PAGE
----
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In vitro activity of P38 MAPK inhibitor-loaded particles for the long term intra-articular treatment of osteoarthritis
  1. J Pradal1,
  2. O Jordan1,
  3. C Gabay2,3,
  4. P A Guerne2,3,
  5. M C Bagley4,
  6. E Doelker1,
  7. E Allémann1,
  8. J M Waldburger2,3
  1. 1School of Pharmaceutical Sciences, University of Geneva, University of Lausanne, Geneva, Switzerland
  2. 2Department of Internal Medicine, Division of Rheumatology, University Hospital, Geneva, Switzerland
  3. 3Department of Pathology and Immunology, University of Geneva School of Medicine, Geneva, Switzerland
  4. 4School of Chemistry, Cardiff University, Cardiff, UK

Abstract

Background and objectives Osteoarthritis (OA) is the most frequent rheumatic disease and this chronic disease still represents a largely unmet medical challenge. Cartilage damage observed in OA is related to the presence of cytokines with pro-inflammatory and catabolic actions. Mitogen activated pathway kinases (MAPK) intervene in the regulation of cytokine expression and in the intracellular signals induced by cytokines. Thus, the intra-articular administration of MAPK inhibitors may be of interest for the treatment of OA and may also potentially reduce the risk of side effects related to the systemic administration of these drugs.

The purpose of this work was to formulate nanoparticles and microparticles loaded with VX-745 or SB203580 (two p38 MAPK inhibitors) exhibiting extended release properties and to test their activity on human fibroblast-like synoviocytes (FLS) in vitro.

Materials and methods Formulation and characterisation of particles: Poly(lactic-co-glycolic acid) biodegradable VX-745- or SB203580-loaded particles of three different sizes were produced by emulsification/evaporation. After preparation, particles were purified and freeze-dried. In vitro studies: In vitro activity was assessed on two human FLS lines. Cell viability was measured by MTT test and bioactivity evaluated by interleukin 6 (IL-6) production after IL-1β activation. Statistical analysis was performed using Student's t test.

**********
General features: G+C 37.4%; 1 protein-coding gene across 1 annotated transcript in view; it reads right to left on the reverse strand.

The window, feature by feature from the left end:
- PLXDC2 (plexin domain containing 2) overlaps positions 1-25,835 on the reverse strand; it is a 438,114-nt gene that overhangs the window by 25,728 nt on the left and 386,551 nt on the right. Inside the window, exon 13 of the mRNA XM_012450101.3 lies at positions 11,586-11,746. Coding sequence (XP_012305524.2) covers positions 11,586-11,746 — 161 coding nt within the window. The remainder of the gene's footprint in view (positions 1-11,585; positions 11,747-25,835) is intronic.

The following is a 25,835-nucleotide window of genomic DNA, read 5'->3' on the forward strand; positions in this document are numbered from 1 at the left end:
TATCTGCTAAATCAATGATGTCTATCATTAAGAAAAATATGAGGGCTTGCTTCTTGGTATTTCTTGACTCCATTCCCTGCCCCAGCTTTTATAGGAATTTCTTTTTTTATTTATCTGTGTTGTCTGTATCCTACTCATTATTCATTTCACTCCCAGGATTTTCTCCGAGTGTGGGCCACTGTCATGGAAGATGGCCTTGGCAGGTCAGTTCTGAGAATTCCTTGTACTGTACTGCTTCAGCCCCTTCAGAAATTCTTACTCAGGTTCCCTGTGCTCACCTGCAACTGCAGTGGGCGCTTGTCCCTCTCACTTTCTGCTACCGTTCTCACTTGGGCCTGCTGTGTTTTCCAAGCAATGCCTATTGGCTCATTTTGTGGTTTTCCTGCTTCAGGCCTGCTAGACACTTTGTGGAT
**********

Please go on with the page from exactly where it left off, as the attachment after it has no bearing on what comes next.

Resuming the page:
Results Blank, VX-745- and SB203580-loaded particles ranging from 300 nm up to 30 μm were produced. FLS viability was not decreased by blank nanoparticles and microparticles, by VX-745 and by SB203580 solubilised in dimethyl sulfoxide or in loaded particle formulation.

IL-6 production by resting FLS was not induced by drug-free particles. For inhibition experiments, FLS were stimulated with IL-1 (1 ng/ml) and treated with control or VX-745 loaded particles. 100% theoretical release of the p38 inhibitor was used to determine particle loadings. IL-6 production was inhibited by VX-745-loaded particles in a dose-dependent and size-dependent pattern. For instance, at a drug concentration of 800 nM, VX-745-loaded particles significantly inhibited the IL-6 release down to 44%±2.1%, 58%±1.3% and 65%±4.1% of controls for 25-, 2.5 μm microparticles, and nanoparticles, respectively. The significantly higher inhibition obtained by the nanoparticles formulation compared to microparticles formulation reflected a more rapid release of the VX-745, reaching a higher effective concentration at 24 h. This suggests that the extended release of the inhibitor can be controlled by modulating particle size.

Conclusion Based on these in vitro studies, VX-745-loaded nanoparticles and microparticles display differential extended release properties. Further in vitro and in vivo experiments are ongoing to test these promising novel formulations in different models of rheumatic diseases.

Funding Supported by grants from the de Reuter foundation (to EA).

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